A Portrait of the Artist As a Young Man

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Createspace Independent Pub, Dec 29, 2009 - Fiction - 176 pages
"A Portrait of the Artist as a Young Man," James Joyce's semi-autobiographical first novel, tells the story of Stephen Dedalus, a sensitive and creative youth who rebels against his family, his education, and his country by committing himself to the artist's life. The book starts with Joyce recalling a few childhood memories which will most likely stir memories in the reader as well. Joyce has very colorful descriptions of his parents, relatives, and his teachers, especially various Irish Catholic priests. The prose and writing in "A Portrait of the Artist as a Young Man" is among the most impressive that most will ever see. The book contains beautiful descriptions of Joyce's childhood, then Catholic schools, then his college days. Laced with Irish expressions and phrases, the prose and vocabulary avoids lengthy Hemingway-like phrases. Expressive and sometimes rambling, James Joyce's prose is truly creative though not always very well structured. Joyce provides no narration in "A Portrait of the Artist as a Young Man," instead, writing as if we are watching a movie, mostly going forward in time but not always. The reader is left to sort out the time and place or if it is real or just a dream as we travel from scene to scene through the book. It is up to the reader to determine what it all means from the dialogue. "A Portrait of the Artist as a Young Man" is truly superb, making it easy to appreciate why Joyce became famous.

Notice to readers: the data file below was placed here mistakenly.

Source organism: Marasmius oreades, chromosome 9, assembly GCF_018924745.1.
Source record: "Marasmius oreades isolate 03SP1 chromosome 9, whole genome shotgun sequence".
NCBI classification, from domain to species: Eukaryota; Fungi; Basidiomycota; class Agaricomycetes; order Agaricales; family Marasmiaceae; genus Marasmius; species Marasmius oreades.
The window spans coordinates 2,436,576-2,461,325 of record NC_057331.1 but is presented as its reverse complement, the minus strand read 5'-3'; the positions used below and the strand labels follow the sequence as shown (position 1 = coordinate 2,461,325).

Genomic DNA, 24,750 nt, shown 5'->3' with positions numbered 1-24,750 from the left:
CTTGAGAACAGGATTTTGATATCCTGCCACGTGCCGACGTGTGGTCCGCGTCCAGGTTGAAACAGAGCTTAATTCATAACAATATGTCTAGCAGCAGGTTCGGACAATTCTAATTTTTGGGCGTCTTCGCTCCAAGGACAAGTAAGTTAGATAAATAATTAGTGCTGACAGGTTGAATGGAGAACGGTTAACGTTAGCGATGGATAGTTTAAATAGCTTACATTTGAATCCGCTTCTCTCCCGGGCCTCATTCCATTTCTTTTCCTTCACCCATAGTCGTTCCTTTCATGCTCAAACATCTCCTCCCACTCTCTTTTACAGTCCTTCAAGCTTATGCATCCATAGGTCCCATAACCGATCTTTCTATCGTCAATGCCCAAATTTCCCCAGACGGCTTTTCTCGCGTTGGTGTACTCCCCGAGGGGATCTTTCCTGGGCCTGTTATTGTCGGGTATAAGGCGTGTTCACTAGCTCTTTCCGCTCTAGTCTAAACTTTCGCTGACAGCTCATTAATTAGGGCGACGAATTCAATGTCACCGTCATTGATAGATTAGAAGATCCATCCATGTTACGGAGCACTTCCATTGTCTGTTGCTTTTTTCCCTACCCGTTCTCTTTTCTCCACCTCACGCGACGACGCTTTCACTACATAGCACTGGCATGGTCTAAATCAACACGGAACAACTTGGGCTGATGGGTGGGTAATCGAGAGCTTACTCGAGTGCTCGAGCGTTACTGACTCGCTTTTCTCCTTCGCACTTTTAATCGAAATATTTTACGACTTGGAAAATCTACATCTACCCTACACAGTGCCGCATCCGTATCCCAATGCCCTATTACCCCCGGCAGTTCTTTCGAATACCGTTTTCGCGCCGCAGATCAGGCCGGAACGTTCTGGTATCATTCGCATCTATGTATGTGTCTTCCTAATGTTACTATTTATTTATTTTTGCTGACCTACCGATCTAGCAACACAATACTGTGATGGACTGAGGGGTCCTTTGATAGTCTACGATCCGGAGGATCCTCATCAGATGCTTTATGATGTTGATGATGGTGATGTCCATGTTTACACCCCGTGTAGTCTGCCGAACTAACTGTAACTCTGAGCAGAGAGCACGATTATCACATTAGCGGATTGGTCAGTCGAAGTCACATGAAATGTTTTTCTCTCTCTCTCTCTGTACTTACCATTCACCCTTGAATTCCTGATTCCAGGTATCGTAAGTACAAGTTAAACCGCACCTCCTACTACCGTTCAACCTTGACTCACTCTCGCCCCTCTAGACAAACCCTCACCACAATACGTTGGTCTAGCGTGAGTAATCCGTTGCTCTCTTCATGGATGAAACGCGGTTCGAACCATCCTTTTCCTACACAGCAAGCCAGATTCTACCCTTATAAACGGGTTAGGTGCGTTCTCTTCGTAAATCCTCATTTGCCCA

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About the author (2009)

James Joyce was born on February 2, 1882, in Dublin, Ireland, into a large Catholic family. Joyce was a very good pupil, studying poetics, languages, and philosophy at Clongowes Wood College, Belvedere College, and the Royal University in Dublin. Joyce taught school in Dalkey, Ireland, before marrying in 1904. Joyce lived in Zurich and Triest, teaching languages at Berlitz schools, and then settled in Paris in 1920 where he figured prominently in the Parisian literary scene, as witnessed by Ernest Hemingway's A Moveable Feast. Joyce's collection of fine short stories, Dubliners, was published in 1914, to critical acclaim. Joyce's major works include A Portrait of the Artist as a Young Man, Ulysses, Finnegans Wake, and Stephen Hero. Ulysses, published in 1922, is considered one of the greatest English novels of the 20th century. The book simply chronicles one day in the fictional life of Leopold Bloom, but it introduces stream of consciousness as a literary method and broaches many subjects controversial to its day. As avant-garde as Ulysses was, Finnegans Wake is even more challenging to the reader as an important modernist work. Joyce died just two years after its publication, in 1941.

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